It sounds like you have what is called late response vs. early response exercise induced asthma (EIA). (Specifically a subcatagory called refractory period EIA.) It is significant since over the counter bronchodilators when used before excercise only helps the early response EIA.
Early response EIA occurs within the first 6 to 8 minutes of exercise where you have reached at least 80% of your max heart rate. (therefore low intensity walking will not trigger it) The theory behind early response EIA is not inflammatory related and is due to changes in humidity, osmolarity gradient etc. in the bronchial tubes as a person goes from nose breathing to mouth breathing, thus bypassing the criticlal airway passages that humidify and moisten the air before it reaches the bronchiol tubes where the spasms occur. The late response EIA seems to be inflammatory mediated in much the same way people with regular asthma are affected. Therefore, things like sensitivity to the pollutants, pollen, dust etc. may be playing a role since after 2-3 hours of riding, you have exposed your lungs to a greater "allergen load" and thus triggered the late response EIA. Only prescription drugs with a long half life such as Singulair(montelukast) or a long acting beta agonist will help. The short acting ones such as some forms of albuterol will not be kicking in at the time you specified that you are having trouble.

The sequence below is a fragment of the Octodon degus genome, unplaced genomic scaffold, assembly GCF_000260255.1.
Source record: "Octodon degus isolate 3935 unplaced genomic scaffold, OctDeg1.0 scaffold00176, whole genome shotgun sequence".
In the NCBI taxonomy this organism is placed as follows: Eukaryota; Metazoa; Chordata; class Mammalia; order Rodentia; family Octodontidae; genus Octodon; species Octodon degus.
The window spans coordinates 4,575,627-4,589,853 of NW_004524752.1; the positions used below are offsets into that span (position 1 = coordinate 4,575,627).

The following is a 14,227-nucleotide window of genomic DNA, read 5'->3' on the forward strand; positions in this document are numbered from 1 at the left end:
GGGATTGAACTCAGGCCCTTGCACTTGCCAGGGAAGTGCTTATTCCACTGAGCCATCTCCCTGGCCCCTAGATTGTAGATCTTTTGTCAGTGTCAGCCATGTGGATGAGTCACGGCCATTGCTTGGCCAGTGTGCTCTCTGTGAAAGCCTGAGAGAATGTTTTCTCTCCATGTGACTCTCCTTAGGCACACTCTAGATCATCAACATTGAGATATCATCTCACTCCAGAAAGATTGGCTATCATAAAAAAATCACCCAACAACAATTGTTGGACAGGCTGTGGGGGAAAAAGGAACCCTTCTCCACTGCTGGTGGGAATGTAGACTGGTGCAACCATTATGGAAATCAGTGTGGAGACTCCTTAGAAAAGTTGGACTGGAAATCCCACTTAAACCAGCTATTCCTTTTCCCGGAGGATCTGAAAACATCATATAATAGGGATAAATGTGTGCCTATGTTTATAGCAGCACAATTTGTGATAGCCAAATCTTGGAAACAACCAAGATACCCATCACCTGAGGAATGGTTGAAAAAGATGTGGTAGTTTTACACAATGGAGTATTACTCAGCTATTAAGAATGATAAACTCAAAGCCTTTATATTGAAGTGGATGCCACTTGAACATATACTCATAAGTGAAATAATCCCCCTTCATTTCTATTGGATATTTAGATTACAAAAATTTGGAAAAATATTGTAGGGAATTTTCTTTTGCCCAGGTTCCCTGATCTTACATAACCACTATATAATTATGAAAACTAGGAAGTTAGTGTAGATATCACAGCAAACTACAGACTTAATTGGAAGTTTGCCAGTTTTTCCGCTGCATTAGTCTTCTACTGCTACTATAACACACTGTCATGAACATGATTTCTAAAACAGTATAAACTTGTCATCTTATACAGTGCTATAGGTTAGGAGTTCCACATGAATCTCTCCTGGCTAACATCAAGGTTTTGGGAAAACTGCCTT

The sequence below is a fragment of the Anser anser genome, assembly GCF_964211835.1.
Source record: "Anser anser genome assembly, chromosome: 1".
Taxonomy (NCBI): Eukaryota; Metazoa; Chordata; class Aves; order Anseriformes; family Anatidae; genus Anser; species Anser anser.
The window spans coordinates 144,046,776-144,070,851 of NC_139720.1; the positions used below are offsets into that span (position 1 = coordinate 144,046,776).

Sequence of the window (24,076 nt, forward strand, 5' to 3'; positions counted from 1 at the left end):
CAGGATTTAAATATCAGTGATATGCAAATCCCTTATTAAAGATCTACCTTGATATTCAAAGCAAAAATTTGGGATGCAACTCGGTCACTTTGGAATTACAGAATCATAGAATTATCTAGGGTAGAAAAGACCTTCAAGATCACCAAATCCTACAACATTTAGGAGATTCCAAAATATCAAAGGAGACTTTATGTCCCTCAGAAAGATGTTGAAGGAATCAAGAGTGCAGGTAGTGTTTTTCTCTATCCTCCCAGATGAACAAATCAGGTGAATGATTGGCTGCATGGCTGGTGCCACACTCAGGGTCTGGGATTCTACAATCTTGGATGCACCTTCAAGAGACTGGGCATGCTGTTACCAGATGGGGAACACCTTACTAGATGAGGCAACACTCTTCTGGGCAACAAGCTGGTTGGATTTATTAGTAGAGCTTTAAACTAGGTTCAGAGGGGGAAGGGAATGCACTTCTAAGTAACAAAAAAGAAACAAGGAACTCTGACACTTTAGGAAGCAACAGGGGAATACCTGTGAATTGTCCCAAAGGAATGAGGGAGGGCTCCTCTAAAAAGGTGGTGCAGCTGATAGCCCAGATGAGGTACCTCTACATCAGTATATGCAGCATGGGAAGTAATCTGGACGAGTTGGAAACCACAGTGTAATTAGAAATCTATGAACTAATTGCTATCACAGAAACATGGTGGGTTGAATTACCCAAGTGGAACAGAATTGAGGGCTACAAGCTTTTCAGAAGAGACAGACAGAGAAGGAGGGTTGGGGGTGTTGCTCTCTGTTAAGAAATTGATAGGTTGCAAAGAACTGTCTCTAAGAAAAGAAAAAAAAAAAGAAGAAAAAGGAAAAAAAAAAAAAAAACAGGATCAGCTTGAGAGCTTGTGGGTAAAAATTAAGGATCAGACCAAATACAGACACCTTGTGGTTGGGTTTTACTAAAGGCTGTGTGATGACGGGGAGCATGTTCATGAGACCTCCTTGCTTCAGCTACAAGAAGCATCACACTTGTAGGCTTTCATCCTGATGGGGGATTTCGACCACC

See a doc, preferabbly one that is active enough to not pose the question "So what are you worried about if you can exercise at least 3 to four hours?" Leave if that is the response you get and seek out one who understands your plight.